THE POSITIONS OF THE PARTIES

Position of the Association

The issue before the arbitrator is simple: whether a part-time teacher has the right to maintain full-time equivalency through the bumping provisions of the contract? The Association asserts that the answer is "yes", and that this is the result dictated by the clear language of the contract. The grievant is a teacher who is covered by the collective bargaining agreement. The layoff procedures in the contract call for layoff in inverse order of seniority, and for the right to bump junior teachers within certification areas. The grievant had greater seniority than other teachers within her seniority area, yet she was not allowed to bump into classes taught by those teachers in order to maintain her FTE. While the District retains the right to design jobs, it cannot do so in such a way as to defeat seniority rights under the contract. For that reason, the District should be required to respect the grievant's seniority rights by allowing her to maintain her 0.87 FTE in whatever configuration of classes it chooses to assign.

Position of the District

The District takes the position that the grievant confuses the issue of bumping rights with the more fundamental question of who has the right to define "positions" within the work force. The District does not layoff individuals when it decides to reduce staffing. Instead, the District eliminates positions, leaving the senior employees to seek other positions for which they are qualified. Bumping is a process in which an employee claims an existing position, not an opportunity for the creation of a new position by taking bits and pieces of other jobs. Seniority rights have never been held to extend to claiming some of the duties performed by other employees.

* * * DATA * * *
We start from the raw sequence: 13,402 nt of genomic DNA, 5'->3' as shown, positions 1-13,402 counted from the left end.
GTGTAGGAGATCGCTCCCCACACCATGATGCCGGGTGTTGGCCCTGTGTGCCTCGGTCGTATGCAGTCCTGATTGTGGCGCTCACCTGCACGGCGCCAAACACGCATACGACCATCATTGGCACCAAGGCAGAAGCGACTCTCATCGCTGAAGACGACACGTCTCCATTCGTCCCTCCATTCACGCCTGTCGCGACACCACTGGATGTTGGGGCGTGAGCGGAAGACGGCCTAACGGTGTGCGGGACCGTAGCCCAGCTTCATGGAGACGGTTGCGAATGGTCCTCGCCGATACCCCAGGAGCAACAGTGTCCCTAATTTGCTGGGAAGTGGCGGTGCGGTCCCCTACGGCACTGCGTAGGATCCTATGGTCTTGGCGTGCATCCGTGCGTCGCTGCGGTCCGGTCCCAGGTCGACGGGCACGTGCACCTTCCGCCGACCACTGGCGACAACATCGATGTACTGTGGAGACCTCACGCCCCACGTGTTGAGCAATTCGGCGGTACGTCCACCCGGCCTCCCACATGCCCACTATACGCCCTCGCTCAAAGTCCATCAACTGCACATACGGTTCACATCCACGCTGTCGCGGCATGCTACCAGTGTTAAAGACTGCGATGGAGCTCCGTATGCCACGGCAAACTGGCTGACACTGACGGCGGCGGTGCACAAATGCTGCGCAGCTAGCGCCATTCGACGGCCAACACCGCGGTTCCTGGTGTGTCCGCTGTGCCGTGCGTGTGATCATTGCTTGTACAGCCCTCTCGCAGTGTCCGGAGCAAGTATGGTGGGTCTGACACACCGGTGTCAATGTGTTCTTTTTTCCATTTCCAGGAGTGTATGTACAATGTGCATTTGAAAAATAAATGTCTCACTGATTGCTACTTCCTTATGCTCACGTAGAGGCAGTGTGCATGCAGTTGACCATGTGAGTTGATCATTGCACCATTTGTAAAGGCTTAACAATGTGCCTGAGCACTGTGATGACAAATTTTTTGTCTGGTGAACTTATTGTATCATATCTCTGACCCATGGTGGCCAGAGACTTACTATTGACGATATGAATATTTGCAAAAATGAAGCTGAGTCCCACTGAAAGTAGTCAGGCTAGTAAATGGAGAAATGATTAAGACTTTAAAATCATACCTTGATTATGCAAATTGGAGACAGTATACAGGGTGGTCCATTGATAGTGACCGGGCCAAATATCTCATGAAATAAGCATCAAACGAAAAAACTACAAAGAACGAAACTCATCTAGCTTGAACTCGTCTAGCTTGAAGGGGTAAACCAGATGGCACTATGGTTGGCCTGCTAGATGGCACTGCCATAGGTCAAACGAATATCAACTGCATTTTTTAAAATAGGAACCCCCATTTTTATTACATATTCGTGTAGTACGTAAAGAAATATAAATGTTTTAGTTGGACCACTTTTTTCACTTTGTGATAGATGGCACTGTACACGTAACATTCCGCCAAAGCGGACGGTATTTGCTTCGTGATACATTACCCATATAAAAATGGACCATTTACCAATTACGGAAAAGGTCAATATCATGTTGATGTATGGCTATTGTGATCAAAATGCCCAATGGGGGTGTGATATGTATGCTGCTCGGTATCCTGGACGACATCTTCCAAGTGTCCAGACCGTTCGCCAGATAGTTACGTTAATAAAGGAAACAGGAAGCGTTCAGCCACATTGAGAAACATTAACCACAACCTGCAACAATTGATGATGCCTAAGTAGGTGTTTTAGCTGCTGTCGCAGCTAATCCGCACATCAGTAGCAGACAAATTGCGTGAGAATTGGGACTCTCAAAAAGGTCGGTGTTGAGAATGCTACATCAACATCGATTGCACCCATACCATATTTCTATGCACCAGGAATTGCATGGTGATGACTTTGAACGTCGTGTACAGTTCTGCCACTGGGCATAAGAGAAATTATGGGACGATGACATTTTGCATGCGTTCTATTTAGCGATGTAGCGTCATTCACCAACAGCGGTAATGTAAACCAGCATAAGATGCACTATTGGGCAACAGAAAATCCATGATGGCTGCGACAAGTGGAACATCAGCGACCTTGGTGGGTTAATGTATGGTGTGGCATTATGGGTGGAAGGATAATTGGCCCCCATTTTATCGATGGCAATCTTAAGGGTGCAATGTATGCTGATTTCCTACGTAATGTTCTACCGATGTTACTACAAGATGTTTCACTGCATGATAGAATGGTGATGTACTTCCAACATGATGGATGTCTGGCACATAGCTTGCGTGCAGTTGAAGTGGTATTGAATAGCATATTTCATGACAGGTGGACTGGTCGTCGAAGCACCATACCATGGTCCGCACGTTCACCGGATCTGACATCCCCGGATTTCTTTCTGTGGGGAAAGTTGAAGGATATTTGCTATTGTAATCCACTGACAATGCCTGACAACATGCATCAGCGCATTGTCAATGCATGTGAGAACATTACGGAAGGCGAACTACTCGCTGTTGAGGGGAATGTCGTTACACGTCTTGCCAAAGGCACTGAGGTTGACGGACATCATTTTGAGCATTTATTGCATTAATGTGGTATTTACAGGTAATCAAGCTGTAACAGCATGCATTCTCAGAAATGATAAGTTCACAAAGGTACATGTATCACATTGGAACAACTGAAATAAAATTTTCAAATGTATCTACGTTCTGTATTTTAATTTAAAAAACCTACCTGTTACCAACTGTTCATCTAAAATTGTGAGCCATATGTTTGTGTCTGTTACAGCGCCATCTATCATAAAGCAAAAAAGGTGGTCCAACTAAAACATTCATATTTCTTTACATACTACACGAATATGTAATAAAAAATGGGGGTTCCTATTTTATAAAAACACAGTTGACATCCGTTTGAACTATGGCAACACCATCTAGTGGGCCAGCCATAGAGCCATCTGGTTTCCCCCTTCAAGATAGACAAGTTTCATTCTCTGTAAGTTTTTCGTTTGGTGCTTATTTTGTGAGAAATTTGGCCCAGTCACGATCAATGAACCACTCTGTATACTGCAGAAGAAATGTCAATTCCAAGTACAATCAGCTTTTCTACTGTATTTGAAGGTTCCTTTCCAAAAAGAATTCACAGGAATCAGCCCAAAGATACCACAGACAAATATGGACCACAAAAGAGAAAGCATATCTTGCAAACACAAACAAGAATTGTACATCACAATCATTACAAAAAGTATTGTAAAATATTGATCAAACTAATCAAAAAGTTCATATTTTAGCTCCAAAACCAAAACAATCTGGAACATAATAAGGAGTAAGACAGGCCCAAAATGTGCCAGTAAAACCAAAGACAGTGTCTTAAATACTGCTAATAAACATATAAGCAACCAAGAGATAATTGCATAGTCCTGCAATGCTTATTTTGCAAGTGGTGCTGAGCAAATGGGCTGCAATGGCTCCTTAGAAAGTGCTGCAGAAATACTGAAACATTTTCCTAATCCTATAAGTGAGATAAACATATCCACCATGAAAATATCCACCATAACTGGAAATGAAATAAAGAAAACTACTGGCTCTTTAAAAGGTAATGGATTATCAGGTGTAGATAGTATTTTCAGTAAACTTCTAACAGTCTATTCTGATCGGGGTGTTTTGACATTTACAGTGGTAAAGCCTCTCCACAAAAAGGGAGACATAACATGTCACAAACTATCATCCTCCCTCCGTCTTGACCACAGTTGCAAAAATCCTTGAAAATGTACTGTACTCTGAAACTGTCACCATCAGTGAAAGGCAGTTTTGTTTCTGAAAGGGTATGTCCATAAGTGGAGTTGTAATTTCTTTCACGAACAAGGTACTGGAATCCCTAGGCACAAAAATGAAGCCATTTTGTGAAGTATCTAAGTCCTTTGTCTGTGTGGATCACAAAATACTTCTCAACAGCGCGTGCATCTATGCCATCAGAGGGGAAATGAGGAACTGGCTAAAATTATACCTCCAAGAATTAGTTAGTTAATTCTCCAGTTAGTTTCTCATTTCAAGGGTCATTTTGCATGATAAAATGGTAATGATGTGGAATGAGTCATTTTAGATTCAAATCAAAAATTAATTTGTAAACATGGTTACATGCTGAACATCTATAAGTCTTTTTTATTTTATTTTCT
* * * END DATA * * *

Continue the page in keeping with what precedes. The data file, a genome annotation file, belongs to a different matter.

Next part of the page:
It is the inherent right of management to determine what jobs are necessary. The District performed this task before the legislature slashed its funding. It then accommodated the necessary cuts in the context of the existing class schedule by eliminating the vocal music class taught by the grievant. The fact that there was no junior employee with an equivalent or greater schedule of hours available for bumping is unfortunate for the grievant, but it is not unusual for an employee to find him or herself in such a posture. The alternative is a complete redesign of the schedule, with the potential for multiple bumps. That is the inevitable result if the grievant's position is accepted. This disruptive and unusual interpretation requires solid evidence that it was intended by the parties, and the record is devoid of such evidence.

The language of the contract allows the grievant to bump into a position having fewer, equal or greater hours than she occupied at the time of the reductions. It does not allow her to displace other teachers from portions of their positions. For that reason, the grievance should be denied.

DISCUSSION

At issue in this case is whether a senior teacher who has been reduced in time may claim a portion of another teacher's schedule in order to maintain her pre-reduction FTE. Under the clear language of the contract, the answer is "no".

The layoff language contemplates both full layoffs and reductions in FTE, and allows bumping on the basis of seniority and certification:

1. When the District reduces the number of full-time teachers or the full-time equivalence of teachers in a given subject area or grade level because of one or more of the following reasons: (1) decrease in the student enrollment, (2) change in curriculum, (3) decline in subject or grade level enrollment, (4) budget limitations, or (5) other legitimate reasons, the Board shall determine the areas in which reduction shall be made.